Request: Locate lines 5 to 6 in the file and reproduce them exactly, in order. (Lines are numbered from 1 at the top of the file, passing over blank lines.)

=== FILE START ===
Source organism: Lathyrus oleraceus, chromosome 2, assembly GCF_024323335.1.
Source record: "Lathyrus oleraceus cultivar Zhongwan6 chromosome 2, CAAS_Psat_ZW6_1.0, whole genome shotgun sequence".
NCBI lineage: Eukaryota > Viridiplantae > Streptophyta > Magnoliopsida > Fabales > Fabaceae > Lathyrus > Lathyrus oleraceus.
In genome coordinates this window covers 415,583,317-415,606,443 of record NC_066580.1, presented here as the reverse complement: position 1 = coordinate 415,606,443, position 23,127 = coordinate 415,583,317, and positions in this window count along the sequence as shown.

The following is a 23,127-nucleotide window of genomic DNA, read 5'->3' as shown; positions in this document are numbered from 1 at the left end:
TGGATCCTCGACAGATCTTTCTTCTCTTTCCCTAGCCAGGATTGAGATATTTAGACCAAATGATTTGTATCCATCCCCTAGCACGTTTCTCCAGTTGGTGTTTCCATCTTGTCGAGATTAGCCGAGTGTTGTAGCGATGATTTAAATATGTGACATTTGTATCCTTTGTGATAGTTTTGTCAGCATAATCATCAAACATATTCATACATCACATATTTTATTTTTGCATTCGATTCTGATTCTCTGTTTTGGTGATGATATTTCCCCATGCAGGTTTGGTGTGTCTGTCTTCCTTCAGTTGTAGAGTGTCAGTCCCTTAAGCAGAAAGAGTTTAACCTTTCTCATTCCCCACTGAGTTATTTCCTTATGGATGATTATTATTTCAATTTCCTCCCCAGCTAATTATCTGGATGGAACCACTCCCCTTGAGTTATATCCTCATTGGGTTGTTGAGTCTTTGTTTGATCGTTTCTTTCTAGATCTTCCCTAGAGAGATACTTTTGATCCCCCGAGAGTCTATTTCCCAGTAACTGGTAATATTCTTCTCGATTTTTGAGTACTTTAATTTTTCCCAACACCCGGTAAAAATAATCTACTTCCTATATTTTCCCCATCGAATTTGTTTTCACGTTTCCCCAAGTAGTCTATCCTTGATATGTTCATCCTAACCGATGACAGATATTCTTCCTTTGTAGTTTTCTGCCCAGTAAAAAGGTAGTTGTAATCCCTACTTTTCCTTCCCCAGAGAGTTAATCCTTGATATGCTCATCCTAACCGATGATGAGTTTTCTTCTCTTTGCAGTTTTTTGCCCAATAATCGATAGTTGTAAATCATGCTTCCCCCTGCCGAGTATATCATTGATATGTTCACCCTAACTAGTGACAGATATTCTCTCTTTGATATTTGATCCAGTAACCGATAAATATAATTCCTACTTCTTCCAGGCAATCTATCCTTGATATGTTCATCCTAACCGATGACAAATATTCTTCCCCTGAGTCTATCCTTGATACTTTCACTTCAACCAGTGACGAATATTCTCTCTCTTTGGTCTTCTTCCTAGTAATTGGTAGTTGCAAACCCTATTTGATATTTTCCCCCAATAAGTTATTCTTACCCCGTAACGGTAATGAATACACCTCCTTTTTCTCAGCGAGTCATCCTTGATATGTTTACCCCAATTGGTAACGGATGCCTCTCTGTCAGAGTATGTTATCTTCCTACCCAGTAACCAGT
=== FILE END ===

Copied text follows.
The following is a 23,127-nucleotide window of genomic DNA, read 5'->3' as shown; positions in this document are numbered from 1 at the left end:
TGGATCCTCGACAGATCTTTCTTCTCTTTCCCTAGCCAGGATTGAGATATTTAGACCAAATGATTTGTATCCATCCCCTAGCACGTTTCTCCAGTTGGTGTTTCCATCTTGTCGAGATTAGCCGAGTGTTGTAGCGATGATTTAAATATGTGACATTTGTATCCTTTGTGATAGTTTTGTCAGCATAATCATCAAACATATTCATACATCACATATTTTATTTTTGCATTCGATTCTGATTCTCTGTTTTGGTGATGATATTTCCCCATGCAGGTTTGGTGTGTCTGTCTTCCTTCAGTTGTAGAGTGTCAGTCCCTTAAGCAGAAAGAGTTTAACCTTTCTCATTCCCCACTGAGTTATTTCCTTATGGATGATTATTATTTCAATTTCCTCCCCAGCTAATTATCTGGATGGAACCACTCCCCTTGAGTTATATCCTCATTGGGTTGTTGAGTCTTTGTTTGATCGTTTCTTTCTAGATCTTCCCTAGAGAGATACTTTTGATCCCCCGAGAGTCTATTTCCCAGTAACTGGTAATATTCTTCTCGATTTTTGAGTACTTTAATTTTTCCCAACACCCGGTAAAAATAATCTACTTCCTATATTTTCCCCATCGAATTTGTTTTCACGTTTCCCCAAGTAGTCTATCCTTGATATGTTCATCCTAACCGATGACAGATATTCTTCCTTTGTAGTTTTCTGCCCAGTAAAAAGGTAGTTGTAATCCCTACTTTTCCTTCCCCAGAGAGTTAATCCTTGATATGCTCATCCTAACCGATGATGAGTTTTCTTCTCTTTGCAGTTTTTTGCCCAATAATCGATAGTTGTAAATCATGCTTCCCCCTGCCGAGTATATCATTGATATGTTCACCCTAACTAGTGACAGATATTCTCTCTTTGATATTTGATCCAGTAACCGATAAATATAATTCCTACTTCTTCCAGGCAATCTATCCTTGATATGTTCATCCTAACCGATGACAAATATTCTTCCCCTGAGTCTATCCTTGATACTTTCACTTCAACCAGTGACGAATATTCTCTCTCTTTGGTCTTCTTCCTAGTAATTGGTAGTTGCAAACCCTATTTGATATTTTCCCCCAATAAGTTATTCTTACCCCGTAACGGTAATGAATACACCTCCTTTTTCTCAGCGAGTCATCCTTGATATGTTTACCCCAATTGGTAACGGATGCCTCTCTGTCAGAGTATGTTATCTTCCTACCCAGTAACCAGT